The DMV is a powerful agency in that it is difficult to not do what they say and still have a license. The DMV, as an administrative agency, works in the realm of "regulations," which are laws by any other name except that they are spawned by the executive branch, not the legislative, but remain constitutional because they are ultimately reviewable by the judicial branch - got that?
I am not precisely sure of what the DMV and Florida Statutes say about your exact circumstance. The regulations and Fla. St. 322.271, I think, grant the agency vast powers that many disagree with. I do believe that you are entitled to a hearing by the DMV, where they attempt to police their own actions and which are rarely successful for the petitioner, and ultimately any hearing result can be appealed to the circuit court for judicial review. How's that for separation of powers?
I have clients that refused to blow, as is their fundamental 5th amendment right, were never convicted of their DUI charge, and then were refused license reinstatement after the mandatory suspension period because they didn't take the DUI class as the DMV required. What to do - either take the darn class or go the hearing and appeal route.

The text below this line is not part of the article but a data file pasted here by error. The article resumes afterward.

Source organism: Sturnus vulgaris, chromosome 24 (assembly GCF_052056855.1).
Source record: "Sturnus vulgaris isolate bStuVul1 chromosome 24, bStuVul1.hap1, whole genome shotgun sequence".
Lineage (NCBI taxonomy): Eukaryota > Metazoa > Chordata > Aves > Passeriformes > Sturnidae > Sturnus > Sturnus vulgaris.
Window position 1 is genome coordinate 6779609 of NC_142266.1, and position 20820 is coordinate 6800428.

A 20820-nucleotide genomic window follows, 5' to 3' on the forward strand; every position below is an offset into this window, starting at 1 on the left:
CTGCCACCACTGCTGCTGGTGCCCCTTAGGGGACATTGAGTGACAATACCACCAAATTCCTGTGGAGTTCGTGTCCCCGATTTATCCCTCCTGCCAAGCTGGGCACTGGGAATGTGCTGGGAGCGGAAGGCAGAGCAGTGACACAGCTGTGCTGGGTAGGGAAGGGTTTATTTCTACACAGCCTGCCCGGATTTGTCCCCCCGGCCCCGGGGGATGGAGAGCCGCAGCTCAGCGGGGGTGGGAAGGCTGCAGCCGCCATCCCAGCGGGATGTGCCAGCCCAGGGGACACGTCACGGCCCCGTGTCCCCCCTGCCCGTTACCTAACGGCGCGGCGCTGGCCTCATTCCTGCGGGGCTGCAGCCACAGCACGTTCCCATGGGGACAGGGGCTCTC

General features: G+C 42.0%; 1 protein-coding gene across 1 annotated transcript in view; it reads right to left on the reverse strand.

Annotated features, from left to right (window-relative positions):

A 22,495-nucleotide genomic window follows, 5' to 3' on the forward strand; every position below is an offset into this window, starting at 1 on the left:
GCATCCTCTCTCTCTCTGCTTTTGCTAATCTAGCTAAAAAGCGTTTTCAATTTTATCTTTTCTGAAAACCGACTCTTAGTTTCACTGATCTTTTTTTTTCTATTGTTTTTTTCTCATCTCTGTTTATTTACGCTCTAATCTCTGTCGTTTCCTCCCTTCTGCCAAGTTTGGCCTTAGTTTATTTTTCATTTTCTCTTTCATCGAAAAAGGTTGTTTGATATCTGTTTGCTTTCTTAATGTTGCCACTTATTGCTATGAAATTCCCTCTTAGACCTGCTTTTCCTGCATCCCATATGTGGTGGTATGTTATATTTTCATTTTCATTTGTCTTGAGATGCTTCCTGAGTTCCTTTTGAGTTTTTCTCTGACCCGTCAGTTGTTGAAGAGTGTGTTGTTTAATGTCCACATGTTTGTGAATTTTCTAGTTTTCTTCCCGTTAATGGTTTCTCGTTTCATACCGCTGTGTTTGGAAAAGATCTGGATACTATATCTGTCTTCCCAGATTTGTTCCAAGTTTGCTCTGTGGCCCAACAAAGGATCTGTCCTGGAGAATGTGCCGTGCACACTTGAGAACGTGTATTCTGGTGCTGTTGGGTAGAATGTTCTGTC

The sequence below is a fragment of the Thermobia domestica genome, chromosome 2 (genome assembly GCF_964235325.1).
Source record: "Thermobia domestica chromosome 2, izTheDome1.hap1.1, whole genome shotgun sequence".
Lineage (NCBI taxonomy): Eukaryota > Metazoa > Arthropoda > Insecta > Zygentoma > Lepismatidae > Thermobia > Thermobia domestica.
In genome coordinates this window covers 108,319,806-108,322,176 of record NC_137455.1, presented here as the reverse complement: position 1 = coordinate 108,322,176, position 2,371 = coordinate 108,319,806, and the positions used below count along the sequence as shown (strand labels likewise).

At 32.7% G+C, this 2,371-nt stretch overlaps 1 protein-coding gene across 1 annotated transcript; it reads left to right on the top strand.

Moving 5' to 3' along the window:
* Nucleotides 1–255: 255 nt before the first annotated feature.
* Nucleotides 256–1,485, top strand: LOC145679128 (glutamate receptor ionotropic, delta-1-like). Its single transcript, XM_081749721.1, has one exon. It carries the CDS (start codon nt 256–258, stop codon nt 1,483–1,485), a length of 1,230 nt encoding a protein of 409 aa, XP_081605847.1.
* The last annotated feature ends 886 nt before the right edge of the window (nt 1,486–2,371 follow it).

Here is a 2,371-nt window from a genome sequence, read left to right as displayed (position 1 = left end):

I think you should consult with an attorney fully versed in DMV administrative law and hearings, and be prepared to have that attorney file an appeal with circuit court when you lose.
In the meantime, if you want to drive legally, you may just have to play the game by their rules and keep the interlock device active.
The DUI interlock program started in 2002, but the '02 laws seemed to be years ahead of the technology. I agree with the answer above that you should hire a local attorney versed in challenging the DMV in such matters, but it's been my experience that the DMV is not willing to overrule themselves too often....
For a second time DUI, the interlock is mandatory for a minimum of 1 year, but if there’s a BAL greater than .15, the mandatory is for at least two years. Again, if there’s a passenger under age 18 in the vehicle, it’s a mandatory two years minimum interlock. The fact that you've completed your probation is irrelevant, as the dmv mandates kick in due to the conviction, not due to probation or court order.
Check out my website for further interlock info, and good luck,
I believe even though your suspension is up you are going to have to place the ignition interlock device on your car. I do not believe the DMV will reinstate your licnese until you have that device installed.
Second Convictions (or more): No hardship license except as provided below. Mandatory ignition interlock device for one year, or for two years if BAL is greater than .20.
Or call your local bar office 727-507-4405
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